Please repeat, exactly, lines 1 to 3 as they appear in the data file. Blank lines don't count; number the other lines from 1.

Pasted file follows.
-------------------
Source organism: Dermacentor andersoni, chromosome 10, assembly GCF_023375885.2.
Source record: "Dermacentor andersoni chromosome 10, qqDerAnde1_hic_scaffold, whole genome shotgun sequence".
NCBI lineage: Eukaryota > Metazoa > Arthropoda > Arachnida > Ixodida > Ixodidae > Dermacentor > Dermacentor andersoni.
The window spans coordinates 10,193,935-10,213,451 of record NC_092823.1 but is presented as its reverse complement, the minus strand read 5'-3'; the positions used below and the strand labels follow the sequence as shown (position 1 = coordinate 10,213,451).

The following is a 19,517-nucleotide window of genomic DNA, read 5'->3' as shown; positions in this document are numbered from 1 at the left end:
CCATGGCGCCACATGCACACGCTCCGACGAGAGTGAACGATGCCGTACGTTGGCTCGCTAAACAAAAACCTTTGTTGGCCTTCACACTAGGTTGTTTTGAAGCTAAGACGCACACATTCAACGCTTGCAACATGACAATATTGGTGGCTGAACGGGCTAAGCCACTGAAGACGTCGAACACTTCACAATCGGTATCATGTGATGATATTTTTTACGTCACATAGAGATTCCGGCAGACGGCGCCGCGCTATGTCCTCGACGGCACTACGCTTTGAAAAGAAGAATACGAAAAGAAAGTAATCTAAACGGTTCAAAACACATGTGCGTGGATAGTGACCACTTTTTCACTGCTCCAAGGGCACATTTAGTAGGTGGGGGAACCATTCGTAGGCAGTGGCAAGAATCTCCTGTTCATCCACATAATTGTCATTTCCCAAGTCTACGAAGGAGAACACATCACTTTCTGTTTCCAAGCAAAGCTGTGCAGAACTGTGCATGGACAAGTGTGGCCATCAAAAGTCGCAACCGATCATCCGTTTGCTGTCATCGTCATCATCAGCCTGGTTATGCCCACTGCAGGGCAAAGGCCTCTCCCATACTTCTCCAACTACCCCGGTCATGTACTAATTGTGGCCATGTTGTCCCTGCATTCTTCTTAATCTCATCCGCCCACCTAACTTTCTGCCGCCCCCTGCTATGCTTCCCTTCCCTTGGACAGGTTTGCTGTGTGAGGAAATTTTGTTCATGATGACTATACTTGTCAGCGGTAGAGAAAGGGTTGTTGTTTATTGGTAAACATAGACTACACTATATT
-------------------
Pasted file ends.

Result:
Source organism: Dermacentor andersoni, chromosome 10, assembly GCF_023375885.2.
Source record: "Dermacentor andersoni chromosome 10, qqDerAnde1_hic_scaffold, whole genome shotgun sequence".
NCBI lineage: Eukaryota > Metazoa > Arthropoda > Arachnida > Ixodida > Ixodidae > Dermacentor > Dermacentor andersoni.